Very few studies are carried out on women with HIV

Very few studies are carried out on women with HIV

Despite the fact that 53% of people with HIV around the world are women and girls, this population is seldom the protagonist of research to better understand the infection and its relationship with other diseases (comorbidities).

Dr. Sonia Raffe, in her work presented at the 18th European AIDS Conference (held last October), recalled that women with HIV seem to have more comorbidities than men who have the virus, they present these diseases at a younger age and have worse results than them.

However, information is lacking on women with HIV, for example, those over 50 years of age, since not enough research has been done regarding this group, as reported by the specialized website

Main health problems

Dr. Raffe and her team reviewed studies published between 2010 and 2020, which had 100% female participants, or at least 50%. They selected 38 articles that met this criteria, most of which were carried out in the United States.

Among the main results, they found that women with HIV are at higher risk of heart attacks and cardiovascular events, compared to women without HIV. In addition, they found that, unlike men with HIV, they are less likely to undergo procedures to reopen their arteries when necessary.

Other studies reviewed showed that being a woman was a risk factor for poor kidney function among people with HIV. Also, there was a much higher rate of end-stage kidney disease in women with HIV than in the general population.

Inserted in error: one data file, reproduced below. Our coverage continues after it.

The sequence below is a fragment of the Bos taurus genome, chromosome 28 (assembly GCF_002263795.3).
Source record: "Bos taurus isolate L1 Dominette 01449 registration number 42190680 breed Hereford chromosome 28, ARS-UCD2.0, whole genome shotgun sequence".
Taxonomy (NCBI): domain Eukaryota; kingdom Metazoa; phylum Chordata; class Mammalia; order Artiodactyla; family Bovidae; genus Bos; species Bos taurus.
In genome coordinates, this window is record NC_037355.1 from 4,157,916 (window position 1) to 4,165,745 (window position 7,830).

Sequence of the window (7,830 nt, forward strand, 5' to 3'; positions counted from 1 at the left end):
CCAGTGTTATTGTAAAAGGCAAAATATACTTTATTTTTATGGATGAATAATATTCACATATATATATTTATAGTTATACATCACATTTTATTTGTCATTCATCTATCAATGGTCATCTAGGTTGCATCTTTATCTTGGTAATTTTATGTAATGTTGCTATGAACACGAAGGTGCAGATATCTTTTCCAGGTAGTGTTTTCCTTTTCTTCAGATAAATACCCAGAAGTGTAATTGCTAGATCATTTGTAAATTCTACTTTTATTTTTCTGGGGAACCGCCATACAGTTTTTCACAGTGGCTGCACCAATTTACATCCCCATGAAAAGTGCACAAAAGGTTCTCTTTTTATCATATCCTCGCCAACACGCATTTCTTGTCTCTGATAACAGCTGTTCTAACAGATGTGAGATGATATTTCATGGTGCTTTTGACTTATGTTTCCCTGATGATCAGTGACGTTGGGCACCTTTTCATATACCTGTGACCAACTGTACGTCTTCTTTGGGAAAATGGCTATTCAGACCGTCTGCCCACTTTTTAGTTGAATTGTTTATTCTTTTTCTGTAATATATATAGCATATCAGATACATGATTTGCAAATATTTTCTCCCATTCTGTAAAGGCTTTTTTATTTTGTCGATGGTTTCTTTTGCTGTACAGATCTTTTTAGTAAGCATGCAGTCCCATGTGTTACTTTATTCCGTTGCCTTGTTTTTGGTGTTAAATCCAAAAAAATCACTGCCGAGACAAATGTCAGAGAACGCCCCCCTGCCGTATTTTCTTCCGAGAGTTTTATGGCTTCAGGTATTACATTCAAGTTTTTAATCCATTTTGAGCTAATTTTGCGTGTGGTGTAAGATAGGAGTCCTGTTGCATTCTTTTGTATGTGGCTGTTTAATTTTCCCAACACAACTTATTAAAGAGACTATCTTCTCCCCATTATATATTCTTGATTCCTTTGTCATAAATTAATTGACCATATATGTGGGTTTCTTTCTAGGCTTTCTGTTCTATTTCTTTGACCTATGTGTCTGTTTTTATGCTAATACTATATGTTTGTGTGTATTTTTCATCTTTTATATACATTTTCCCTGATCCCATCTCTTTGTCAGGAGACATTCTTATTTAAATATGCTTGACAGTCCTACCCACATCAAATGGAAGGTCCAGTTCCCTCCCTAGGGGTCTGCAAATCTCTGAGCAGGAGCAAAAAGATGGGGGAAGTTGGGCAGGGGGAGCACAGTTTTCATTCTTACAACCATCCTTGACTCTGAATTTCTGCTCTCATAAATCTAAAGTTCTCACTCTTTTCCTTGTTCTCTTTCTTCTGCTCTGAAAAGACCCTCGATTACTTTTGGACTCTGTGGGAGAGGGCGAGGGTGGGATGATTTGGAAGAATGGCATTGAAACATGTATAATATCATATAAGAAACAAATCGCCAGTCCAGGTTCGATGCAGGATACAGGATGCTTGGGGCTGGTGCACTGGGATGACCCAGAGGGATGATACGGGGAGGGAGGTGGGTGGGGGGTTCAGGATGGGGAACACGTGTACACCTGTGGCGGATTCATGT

In terms of bone health, HIV-positive women were found to have lower bone density than HIV-negative women, and when specifically studying HIV-positive, postmenopausal, Hispanic, or African-American women it was found that they had greater bone density loss per year than their peers without HIV.

Finally, regarding cognitive function, studies showed that having a low level of CD4 defense cells or a high level of the virus in the body worsened cognitive function in women with HIV.

Based on her research, Dr. Raffe noted the importance of conducting more HIV research specifically focused on women, so that “the best possible care can be provided to women as they age with HIV.”

Living with HIV and having good health is possible. At AHF Latin America and the Caribbean we offer you free screening tests and support in case you start or resume your antiretroviral treatment. Come to our closest office in your country or write to us on WhatsApp.